By Netan Choudhry, M.D, FRCSC and Jennifer George
In 1851, Hermann von Hemholtz invented the opthalmoscope, making it possible for ophthalmologists to visualize the posterior segment of the eye. Since then, imaging modalities in the eyecare industry have undergone several upgrades. In 1926, Carl Zeiss and J.W. Nordensen unveiled the first reliable fundus camera, allowing the capture of structures in the ocular fundus with a 20-degree field of view. The Carl Zeiss company later released a camera with a 30-degree field of view, permanently raising the bar in ocular fundus photography. With this expanded field of view, imaging of the optic nerve and posterior pole was now possible but one problem still remained: how do we view the peripheral retina? This dilemma is now resolved with the development of Optos Ultra-widefield camera, which has revolutionized ophthalmology.
The Optos camera produces ultra wide-field images with an astounding 200-degree field of view, roughly 82.5 percent of the retinal surface area. Using ellipsoid mirrors, the camera obtains images of the retinal periphery without the need for bright lighting, contact lenses and in some cases, pupil dilation. Although traditional fundus cameras are capable of providing images of the retinal periphery, multiple photographs must be taken and then sewn together into a montage. In order to achieve such a montage, each image must be taken at a different phase in the angiogram. For instance, one image might be taken at 40 seconds, the next at 1 minute, and the next at 5 minutes, etc. This method of imaging makes it impossible to view most of the retinal periphery at a single phase in the angiogram. The new camera, however, provides a 200-degree, full field of view with each capture. This advantage is crucial in the diagnosis and treatment of many eye diseases, such as diabetic retinopathy and peripheral retinal diseases.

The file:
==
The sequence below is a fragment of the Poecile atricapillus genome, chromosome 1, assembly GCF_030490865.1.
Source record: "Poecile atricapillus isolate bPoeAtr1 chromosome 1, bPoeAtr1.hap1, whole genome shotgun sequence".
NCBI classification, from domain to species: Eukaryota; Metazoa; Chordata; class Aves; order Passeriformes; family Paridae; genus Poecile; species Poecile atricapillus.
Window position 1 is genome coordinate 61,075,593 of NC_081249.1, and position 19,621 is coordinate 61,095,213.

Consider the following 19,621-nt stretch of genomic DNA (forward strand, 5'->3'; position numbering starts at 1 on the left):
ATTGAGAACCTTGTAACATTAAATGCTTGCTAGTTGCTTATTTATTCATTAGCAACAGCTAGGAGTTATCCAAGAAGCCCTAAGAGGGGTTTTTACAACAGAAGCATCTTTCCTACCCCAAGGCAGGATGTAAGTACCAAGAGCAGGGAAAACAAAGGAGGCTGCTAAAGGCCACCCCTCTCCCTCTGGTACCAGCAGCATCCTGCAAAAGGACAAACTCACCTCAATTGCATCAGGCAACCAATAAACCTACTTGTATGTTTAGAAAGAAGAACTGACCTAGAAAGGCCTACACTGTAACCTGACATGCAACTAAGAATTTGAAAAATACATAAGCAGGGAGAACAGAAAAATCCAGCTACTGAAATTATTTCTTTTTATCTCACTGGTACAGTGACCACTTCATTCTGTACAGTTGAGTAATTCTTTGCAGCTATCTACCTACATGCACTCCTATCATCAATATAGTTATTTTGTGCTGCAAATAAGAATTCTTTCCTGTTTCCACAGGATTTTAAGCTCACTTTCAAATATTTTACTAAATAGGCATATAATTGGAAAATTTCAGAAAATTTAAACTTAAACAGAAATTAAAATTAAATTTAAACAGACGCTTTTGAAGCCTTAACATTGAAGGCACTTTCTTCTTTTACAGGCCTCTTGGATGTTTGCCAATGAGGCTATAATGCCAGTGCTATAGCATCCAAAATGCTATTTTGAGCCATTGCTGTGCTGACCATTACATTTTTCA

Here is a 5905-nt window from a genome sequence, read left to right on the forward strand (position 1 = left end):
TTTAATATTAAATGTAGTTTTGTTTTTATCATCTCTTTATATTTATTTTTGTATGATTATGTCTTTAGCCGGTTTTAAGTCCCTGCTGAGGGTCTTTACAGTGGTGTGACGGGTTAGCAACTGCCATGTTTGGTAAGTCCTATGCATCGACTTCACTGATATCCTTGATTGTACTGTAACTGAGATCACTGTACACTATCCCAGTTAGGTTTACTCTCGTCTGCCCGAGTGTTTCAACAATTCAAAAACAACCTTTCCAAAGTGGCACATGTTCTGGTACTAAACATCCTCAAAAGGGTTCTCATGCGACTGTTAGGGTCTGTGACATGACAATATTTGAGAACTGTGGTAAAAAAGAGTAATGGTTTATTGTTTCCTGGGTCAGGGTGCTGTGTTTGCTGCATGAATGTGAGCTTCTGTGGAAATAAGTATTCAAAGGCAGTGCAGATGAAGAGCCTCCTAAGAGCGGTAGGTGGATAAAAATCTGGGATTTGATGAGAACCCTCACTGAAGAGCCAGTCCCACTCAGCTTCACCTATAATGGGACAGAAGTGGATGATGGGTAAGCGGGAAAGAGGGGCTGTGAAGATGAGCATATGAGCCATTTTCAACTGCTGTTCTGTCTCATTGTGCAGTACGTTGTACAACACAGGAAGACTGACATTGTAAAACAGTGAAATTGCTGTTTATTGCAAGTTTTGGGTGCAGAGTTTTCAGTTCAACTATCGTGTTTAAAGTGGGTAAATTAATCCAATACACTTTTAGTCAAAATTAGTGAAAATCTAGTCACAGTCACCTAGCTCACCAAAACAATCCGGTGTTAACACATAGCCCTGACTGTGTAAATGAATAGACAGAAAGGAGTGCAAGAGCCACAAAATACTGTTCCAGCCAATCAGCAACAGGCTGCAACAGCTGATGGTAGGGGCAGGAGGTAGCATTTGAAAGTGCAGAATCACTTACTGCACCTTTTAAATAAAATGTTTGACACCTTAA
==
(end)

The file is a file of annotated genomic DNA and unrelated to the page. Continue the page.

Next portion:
Ophthalmologists have been using fluorescein angiography to evaluate the blood vessels and circulation within the eye since 1961. The Optos camera is capable of producing high-resolution fluorescein angiograph images of the retinal periphery. These images provide indispensable clinical use in the treatment diagnosis and monitoring of patients with retinal vascular disease. The equipment is also capable of producing wide-field autofluorescence images, which are helpful with disorders that affect the retinal pigment epithelium. Wide-field angiography has been used to image the anterior retina in patients with diabetic retinopathy and has proven to greatly improve clinical examination. Additionally, this new technology has enhanced the evaluation of diseases such as uveitis and vasculitis, which also present with peripheral vascular changes. Fluorescein angiography can detect vessel incompetence and inflammation that otherwise proves difficult to detect during peripheral retinal evaluation through the use of an indirect ophthalmoscope. Wide-field fluorescein angiography improves the accuracy of this evaluation. Recent reports have also indicated that wide-field imaging was able to image the peripheral retinal vascular pathology in patients with sickle cell retinopathy, something that has never been possible with traditional fundus photography.
The Optos camera also utilizes scanning laser ophthalmoscopy (SLO) technology. Using laser light and the principles of confocal laser scanning microscopy, SLO produces high resolution, high contrast images that are simply unachievable with standard fundus photography. There are also a myriad of other benefits for eyecare providers. The imaging modality decreases time spent on angiograms, sometimes reducing the usual 10-15 minutes to a mere 5 minutes. This greatly increases the patient flow for ophthalmologists and simultaneously results in happier patients. With this system, photographers are also on the same side of the equipment as the patients, facilitating patient alignment. All of these advantages, in addition to its incomparable quality of images making Optos a game changer in eyecare.